‘Social Infrastructures: engaging with community for change’ (SI) - has been developed via a partnership between EBE and CHED and has its roots in the Global Citizenship programme (GC). The course counts as an 18-credit Humanities Complementary Studies Elective for EBE degrees. The term 'social infrastructures’ recognizes that urban development is a sociotechnical process, giving rise to particular relationships between households and communities and between materials and technologies, shaped by the institutional and political context.
Social Infrastructures, a course convened by the Global Citizenship Programme and based in the EBE faculty, has won the 2016 UCT Collaborative Education Practice Award. The award is given to educational projects which utilise interdisciplinary collaboration and innovative pedagogy, while drawing on relevant literature, shows responsiveness to monitoring and evaluation, and provides a strong developmental opportunity for students.
From Monday to Wednesday, 23 - 25 May, the GC Programme hosted a clothes-drive for the benefit of U-Turn, a non-profit organisation working with homeless people in Cape Town. The clothes-drive was organised by GC2 student Rowyn Naidoo as a GC-Act initiative.To end off the clothes-drive, Rowyn chaired a discussion on homelessness with Dylan Marais from U-Turn and researcher and policy analyst Tristan Görgens.
In support of Freedom Day and Freedom Week 2016, the Global Citizenship Programme hosted a screening and discussion of the documentary Dear Mandela (2012), which followed members of the Abahlali baseMjondolo within the context of the 2007 KZN Slums Act.
On the 20th April, the UCT Global Citizenship Programme joined up with MAKTUB, a linguistic platform used to teach the Arabic language in non-Arabic environments, as well as A Common Word Among the Youth and the United Religions Initiative, in hosting ‘The Gathering’.
Critical Conversations: Unpacking the D-Word is a series of workshops that aim to re-centre the discourse of Decoloniality, which underpinned much of the student social movements of 2015-2017. Engaging with Decoloniality as a theoretical and political praxis, we hope to confront the enduring legacies colonialism and Apartheid and their attendant forms of social and economic inequality. Although Decoloniality has been taken up as a buzzword in some sector of the academy, in others it has been met with uneasiness, scepticism, and uncertainty as to its applicability as either theory or practice.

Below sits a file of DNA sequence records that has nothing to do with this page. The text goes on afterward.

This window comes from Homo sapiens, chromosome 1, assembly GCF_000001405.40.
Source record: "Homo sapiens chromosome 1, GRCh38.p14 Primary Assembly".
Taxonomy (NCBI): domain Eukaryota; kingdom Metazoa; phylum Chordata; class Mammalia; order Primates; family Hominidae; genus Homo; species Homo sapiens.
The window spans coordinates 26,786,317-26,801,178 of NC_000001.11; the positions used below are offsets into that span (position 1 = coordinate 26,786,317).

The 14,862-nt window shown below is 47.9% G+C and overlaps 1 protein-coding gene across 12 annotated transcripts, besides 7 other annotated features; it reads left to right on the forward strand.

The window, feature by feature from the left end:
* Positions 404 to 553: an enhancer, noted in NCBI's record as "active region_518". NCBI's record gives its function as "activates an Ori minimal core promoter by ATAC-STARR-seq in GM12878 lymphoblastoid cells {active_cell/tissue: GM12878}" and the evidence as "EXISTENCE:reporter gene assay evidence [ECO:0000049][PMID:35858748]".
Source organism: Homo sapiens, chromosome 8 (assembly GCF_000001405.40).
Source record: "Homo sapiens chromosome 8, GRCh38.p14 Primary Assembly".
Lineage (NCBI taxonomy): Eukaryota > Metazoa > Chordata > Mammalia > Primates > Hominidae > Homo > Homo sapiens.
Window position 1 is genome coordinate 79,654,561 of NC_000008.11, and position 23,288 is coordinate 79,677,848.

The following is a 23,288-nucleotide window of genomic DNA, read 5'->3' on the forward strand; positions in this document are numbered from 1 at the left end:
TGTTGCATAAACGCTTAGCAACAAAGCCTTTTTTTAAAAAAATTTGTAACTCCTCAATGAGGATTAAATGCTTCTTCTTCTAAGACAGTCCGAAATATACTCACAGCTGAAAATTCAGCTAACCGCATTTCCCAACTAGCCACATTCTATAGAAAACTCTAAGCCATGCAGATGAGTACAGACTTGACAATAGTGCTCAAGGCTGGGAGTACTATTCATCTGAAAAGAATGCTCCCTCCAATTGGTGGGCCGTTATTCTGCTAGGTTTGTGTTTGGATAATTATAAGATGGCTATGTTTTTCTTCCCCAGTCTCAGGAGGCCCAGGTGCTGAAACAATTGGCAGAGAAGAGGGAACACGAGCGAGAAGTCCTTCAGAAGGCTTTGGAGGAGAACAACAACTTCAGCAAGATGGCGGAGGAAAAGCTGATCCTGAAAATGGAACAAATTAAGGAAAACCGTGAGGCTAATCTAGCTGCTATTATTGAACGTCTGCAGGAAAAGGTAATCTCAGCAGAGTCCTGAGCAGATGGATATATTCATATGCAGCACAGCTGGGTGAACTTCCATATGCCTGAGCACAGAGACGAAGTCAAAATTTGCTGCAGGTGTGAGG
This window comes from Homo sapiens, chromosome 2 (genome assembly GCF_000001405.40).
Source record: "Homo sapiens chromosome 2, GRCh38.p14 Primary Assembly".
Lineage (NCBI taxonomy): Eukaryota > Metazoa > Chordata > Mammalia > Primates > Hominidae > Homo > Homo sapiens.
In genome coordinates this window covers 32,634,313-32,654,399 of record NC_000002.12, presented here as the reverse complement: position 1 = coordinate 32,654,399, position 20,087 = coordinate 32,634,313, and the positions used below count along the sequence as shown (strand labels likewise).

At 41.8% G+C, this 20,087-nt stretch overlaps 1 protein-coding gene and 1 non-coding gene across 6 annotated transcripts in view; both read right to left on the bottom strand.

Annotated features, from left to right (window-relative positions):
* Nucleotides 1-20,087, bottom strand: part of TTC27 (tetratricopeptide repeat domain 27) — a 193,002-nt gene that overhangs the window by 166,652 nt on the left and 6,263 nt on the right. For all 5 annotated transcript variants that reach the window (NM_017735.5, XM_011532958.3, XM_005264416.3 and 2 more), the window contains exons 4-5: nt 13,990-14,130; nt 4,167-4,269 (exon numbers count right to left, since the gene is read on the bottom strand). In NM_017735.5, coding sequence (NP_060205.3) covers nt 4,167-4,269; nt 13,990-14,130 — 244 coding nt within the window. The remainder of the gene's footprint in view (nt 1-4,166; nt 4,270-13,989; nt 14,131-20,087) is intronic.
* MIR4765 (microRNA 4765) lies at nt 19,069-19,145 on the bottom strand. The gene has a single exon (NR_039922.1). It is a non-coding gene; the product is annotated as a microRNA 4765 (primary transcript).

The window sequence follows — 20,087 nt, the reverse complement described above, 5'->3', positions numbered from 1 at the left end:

Critical Conversations is a series of workshops hosted by the Global Citizenship Programme (GCP) for students at the University of Cape Town (UCT). Our aim is to use this space to think critically and engage innovatively with a range of key social justice issues facing South Africa and the world today. We then hope to use the new knowledge we have collectively created to take leadership and action on these issues in our own lives, communities, and academic and professional endeavours.
One of the challenges of running a programme that seeks to provide students with opportunities to reflect critically on issues of citizenship or social justice, is that once you wrap up a course or workshop you wonder whether you achieved your objective. It is from these questions that we bring you a series of feature pieces where we interviewed UCT Global Citizenship (GC) alumni, to find out what life looks like “after GC”. It is one of our attempts at interrogating the impact we have had over the years.
Join us for an exciting opportunity to engage internationally and to share perspectives and lived experiences. The 2018-2019 Hart House Global Commons will connect students along with and a wide range of community partners and civil society actors in all locations to explore local and global questions and actions geared towards building better societies that reflect, uphold, and institutionalize the full equality of women. See poster for more details.
Cape Town has come under a lot of fire with various civic associations and organisations speaking out against gentrification of the Central Business District (CBD) and its surrounding areas. One of the major challenges posed by gentrification is the very nostalgic sense of displacement of Black, Coloured working class people from their homes and communities.
Dr Janice McMillan, GC Programme Director, writes and reflects for Talloires Network Connects on linking teaching to broader social change, and showing humility, integrity and transparency in her work as an educator committed to social change.
The Global Citizenship Programme is pleased to announce that we have invited Dr Bettina von Lieres from the University of Toronto, Scarborough to host a participatory workshop at which we will talk about the idea of citizenship, in particular the role of power and resistance in shaping more inclusive forms of citizenship.
Date: Monday, July 16th. Time: 09h30 – 11h00. Venue: CHED Boardroom, 6th Floor, Hoerrikwaggo Building.